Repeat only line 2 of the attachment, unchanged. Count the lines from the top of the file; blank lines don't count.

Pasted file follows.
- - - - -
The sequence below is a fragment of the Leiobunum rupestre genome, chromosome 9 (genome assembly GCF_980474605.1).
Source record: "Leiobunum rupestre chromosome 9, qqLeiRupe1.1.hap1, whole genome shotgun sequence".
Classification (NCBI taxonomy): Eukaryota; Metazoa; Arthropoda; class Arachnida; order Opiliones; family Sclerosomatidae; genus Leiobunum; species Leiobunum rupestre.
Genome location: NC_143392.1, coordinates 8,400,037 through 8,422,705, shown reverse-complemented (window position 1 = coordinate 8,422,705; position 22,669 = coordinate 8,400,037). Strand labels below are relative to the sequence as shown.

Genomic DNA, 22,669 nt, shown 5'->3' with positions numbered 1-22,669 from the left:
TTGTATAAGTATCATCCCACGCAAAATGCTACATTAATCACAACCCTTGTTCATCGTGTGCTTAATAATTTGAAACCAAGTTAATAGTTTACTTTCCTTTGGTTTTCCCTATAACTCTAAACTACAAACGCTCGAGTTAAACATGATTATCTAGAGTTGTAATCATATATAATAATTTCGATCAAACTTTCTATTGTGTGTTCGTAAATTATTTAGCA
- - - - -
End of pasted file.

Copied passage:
Source record: "Leiobunum rupestre chromosome 9, qqLeiRupe1.1.hap1, whole genome shotgun sequence".